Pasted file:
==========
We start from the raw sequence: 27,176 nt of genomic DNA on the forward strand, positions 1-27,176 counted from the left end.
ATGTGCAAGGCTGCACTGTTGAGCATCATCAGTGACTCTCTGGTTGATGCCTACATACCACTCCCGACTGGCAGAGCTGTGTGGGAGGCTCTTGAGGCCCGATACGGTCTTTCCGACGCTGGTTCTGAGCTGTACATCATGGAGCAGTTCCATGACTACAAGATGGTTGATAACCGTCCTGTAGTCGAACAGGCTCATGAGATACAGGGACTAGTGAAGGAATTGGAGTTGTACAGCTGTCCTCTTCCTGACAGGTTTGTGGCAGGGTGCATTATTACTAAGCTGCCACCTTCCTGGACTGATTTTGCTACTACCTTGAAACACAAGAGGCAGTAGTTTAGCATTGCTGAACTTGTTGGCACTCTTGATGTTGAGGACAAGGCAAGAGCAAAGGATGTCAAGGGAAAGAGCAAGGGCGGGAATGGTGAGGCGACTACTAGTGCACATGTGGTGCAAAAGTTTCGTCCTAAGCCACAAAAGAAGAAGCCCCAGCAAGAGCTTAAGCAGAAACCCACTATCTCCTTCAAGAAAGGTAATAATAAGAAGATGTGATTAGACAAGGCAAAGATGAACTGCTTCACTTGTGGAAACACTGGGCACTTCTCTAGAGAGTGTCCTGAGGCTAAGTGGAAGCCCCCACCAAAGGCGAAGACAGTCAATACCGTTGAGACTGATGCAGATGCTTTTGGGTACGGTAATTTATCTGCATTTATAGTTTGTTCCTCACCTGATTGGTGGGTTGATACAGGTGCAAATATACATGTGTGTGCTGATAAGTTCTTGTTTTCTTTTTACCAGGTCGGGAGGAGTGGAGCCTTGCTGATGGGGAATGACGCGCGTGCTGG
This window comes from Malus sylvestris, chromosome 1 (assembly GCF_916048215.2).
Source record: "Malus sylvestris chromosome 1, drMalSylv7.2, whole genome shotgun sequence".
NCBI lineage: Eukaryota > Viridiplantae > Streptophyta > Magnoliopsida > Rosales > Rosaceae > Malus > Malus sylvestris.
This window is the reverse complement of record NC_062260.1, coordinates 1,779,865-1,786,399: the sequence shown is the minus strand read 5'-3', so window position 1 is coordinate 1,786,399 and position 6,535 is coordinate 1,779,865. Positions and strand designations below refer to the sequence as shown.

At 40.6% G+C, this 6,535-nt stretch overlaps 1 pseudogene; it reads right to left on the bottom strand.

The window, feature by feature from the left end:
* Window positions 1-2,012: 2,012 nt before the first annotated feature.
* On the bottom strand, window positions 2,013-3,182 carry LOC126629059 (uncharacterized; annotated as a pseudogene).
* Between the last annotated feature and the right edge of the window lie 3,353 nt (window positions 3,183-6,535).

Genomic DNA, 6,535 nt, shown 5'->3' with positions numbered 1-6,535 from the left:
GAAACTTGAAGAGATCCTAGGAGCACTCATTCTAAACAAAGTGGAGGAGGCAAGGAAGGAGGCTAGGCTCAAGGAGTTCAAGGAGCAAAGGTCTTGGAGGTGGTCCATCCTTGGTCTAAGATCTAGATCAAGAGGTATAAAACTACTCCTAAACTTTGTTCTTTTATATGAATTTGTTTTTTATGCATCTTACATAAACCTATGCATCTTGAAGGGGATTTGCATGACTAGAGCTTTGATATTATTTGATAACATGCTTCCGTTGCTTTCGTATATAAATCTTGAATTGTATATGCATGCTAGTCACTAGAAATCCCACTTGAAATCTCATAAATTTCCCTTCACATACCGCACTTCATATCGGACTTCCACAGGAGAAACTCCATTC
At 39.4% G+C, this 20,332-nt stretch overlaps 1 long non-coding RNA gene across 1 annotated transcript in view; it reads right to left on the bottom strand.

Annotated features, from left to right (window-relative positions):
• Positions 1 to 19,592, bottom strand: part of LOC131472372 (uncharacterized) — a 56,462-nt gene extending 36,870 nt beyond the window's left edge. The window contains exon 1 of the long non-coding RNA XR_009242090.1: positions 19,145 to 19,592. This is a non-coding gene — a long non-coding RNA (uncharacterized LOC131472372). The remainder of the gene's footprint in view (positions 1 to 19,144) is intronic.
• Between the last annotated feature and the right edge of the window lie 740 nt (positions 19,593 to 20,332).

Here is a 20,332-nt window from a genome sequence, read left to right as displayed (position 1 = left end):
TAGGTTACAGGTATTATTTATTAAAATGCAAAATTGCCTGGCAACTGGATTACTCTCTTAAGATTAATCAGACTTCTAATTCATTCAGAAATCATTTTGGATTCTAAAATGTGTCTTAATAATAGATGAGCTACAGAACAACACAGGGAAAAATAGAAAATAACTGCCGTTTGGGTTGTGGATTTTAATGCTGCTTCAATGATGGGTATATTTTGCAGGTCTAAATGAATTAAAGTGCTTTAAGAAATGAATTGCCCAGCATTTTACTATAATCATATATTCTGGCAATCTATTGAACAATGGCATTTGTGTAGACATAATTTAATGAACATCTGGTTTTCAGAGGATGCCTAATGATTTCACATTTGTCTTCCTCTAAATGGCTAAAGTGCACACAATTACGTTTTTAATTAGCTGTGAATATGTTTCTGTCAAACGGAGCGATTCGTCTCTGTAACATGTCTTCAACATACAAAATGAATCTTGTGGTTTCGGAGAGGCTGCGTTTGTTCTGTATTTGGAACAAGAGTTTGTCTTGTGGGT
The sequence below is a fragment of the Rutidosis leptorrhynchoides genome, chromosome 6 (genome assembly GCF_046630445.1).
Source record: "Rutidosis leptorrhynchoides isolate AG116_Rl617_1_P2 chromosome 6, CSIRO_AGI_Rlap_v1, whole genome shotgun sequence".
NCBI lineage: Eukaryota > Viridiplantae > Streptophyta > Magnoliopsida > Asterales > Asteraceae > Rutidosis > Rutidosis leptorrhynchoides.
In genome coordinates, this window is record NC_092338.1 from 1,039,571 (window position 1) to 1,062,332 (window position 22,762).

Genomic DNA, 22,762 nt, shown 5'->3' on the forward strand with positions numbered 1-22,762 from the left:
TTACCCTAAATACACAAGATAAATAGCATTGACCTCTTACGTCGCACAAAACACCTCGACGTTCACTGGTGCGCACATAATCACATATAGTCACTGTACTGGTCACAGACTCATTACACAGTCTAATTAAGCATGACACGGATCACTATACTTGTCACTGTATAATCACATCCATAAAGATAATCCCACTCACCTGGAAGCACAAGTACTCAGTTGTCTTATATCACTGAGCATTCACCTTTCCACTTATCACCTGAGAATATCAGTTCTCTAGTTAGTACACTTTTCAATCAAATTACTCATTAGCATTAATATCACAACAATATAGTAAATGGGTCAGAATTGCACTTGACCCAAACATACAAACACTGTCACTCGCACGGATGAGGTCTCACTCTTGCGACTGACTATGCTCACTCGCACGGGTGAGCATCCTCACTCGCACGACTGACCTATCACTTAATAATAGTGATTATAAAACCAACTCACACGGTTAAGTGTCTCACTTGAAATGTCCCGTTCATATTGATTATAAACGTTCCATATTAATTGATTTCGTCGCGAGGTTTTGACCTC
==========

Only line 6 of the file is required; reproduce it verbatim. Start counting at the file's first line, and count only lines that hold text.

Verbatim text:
This window is the reverse complement of record NC_062260.1, coordinates 1,779,865-1,786,399: the sequence shown is the minus strand read 5'-3', so window position 1 is coordinate 1,786,399 and position 6,535 is coordinate 1,779,865. Positions and strand designations below refer to the sequence as shown.